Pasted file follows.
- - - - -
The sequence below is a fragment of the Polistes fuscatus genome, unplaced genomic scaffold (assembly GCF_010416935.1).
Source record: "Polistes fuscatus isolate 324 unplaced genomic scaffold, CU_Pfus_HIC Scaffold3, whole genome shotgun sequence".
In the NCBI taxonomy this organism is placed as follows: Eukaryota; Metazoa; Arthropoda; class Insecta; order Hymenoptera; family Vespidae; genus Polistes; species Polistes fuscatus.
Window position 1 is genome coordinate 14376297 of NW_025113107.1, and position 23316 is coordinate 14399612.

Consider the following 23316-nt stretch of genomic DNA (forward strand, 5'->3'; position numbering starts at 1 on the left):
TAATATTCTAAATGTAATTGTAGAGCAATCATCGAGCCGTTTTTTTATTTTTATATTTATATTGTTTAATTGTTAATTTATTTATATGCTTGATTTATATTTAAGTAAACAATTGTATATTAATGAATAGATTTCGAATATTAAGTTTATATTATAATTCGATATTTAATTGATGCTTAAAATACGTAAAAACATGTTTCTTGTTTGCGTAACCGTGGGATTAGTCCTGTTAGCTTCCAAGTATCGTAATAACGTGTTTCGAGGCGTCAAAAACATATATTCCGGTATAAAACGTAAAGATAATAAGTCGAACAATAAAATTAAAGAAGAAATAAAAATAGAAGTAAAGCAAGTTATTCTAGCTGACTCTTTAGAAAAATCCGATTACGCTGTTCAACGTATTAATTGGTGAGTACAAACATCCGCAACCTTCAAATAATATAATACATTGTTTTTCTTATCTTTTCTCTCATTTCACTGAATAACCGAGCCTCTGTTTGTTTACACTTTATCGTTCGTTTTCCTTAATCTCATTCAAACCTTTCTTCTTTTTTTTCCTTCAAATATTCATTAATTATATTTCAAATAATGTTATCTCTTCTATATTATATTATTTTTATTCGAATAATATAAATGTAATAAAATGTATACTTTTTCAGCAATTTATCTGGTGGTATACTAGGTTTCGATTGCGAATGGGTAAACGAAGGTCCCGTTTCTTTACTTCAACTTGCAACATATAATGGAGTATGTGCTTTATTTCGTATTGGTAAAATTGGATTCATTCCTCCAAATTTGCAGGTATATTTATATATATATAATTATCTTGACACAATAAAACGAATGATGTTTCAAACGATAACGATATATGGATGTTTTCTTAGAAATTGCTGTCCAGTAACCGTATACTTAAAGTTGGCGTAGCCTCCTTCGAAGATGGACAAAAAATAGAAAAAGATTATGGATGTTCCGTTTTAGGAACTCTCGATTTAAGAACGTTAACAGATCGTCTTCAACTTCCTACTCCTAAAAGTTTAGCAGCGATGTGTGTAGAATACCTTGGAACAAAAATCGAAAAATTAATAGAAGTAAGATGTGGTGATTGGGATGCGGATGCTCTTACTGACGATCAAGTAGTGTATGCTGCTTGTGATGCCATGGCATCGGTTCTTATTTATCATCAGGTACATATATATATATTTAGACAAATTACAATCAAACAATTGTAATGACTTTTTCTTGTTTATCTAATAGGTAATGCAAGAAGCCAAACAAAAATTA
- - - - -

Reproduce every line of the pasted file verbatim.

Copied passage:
The sequence below is a fragment of the Polistes fuscatus genome, unplaced genomic scaffold (assembly GCF_010416935.1).
Source record: "Polistes fuscatus isolate 324 unplaced genomic scaffold, CU_Pfus_HIC Scaffold3, whole genome shotgun sequence".
In the NCBI taxonomy this organism is placed as follows: Eukaryota; Metazoa; Arthropoda; class Insecta; order Hymenoptera; family Vespidae; genus Polistes; species Polistes fuscatus.
Window position 1 is genome coordinate 14376297 of NW_025113107.1, and position 23316 is coordinate 14399612.

Consider the following 23316-nt stretch of genomic DNA (forward strand, 5'->3'; position numbering starts at 1 on the left):
TAATATTCTAAATGTAATTGTAGAGCAATCATCGAGCCGTTTTTTTATTTTTATATTTATATTGTTTAATTGTTAATTTATTTATATGCTTGATTTATATTTAAGTAAACAATTGTATATTAATGAATAGATTTCGAATATTAAGTTTATATTATAATTCGATATTTAATTGATGCTTAAAATACGTAAAAACATGTTTCTTGTTTGCGTAACCGTGGGATTAGTCCTGTTAGCTTCCAAGTATCGTAATAACGTGTTTCGAGGCGTCAAAAACATATATTCCGGTATAAAACGTAAAGATAATAAGTCGAACAATAAAATTAAAGAAGAAATAAAAATAGAAGTAAAGCAAGTTATTCTAGCTGACTCTTTAGAAAAATCCGATTACGCTGTTCAACGTATTAATTGGTGAGTACAAACATCCGCAACCTTCAAATAATATAATACATTGTTTTTCTTATCTTTTCTCTCATTTCACTGAATAACCGAGCCTCTGTTTGTTTACACTTTATCGTTCGTTTTCCTTAATCTCATTCAAACCTTTCTTCTTTTTTTTCCTTCAAATATTCATTAATTATATTTCAAATAATGTTATCTCTTCTATATTATATTATTTTTATTCGAATAATATAAATGTAATAAAATGTATACTTTTTCAGCAATTTATCTGGTGGTATACTAGGTTTCGATTGCGAATGGGTAAACGAAGGTCCCGTTTCTTTACTTCAACTTGCAACATATAATGGAGTATGTGCTTTATTTCGTATTGGTAAAATTGGATTCATTCCTCCAAATTTGCAGGTATATTTATATATATATAATTATCTTGACACAATAAAACGAATGATGTTTCAAACGATAACGATATATGGATGTTTTCTTAGAAATTGCTGTCCAGTAACCGTATACTTAAAGTTGGCGTAGCCTCCTTCGAAGATGGACAAAAAATAGAAAAAGATTATGGATGTTCCGTTTTAGGAACTCTCGATTTAAGAACGTTAACAGATCGTCTTCAACTTCCTACTCCTAAAAGTTTAGCAGCGATGTGTGTAGAATACCTTGGAACAAAAATCGAAAAATTAATAGAAGTAAGATGTGGTGATTGGGATGCGGATGCTCTTACTGACGATCAAGTAGTGTATGCTGCTTGTGATGCCATGGCATCGGTTCTTATTTATCATCAGGTACATATATATATATTTAGACAAATTACAATCAAACAATTGTAATGACTTTTTCTTGTTTATCTAATAGGTAATGCAAGAAGCCAAACAAAAATTA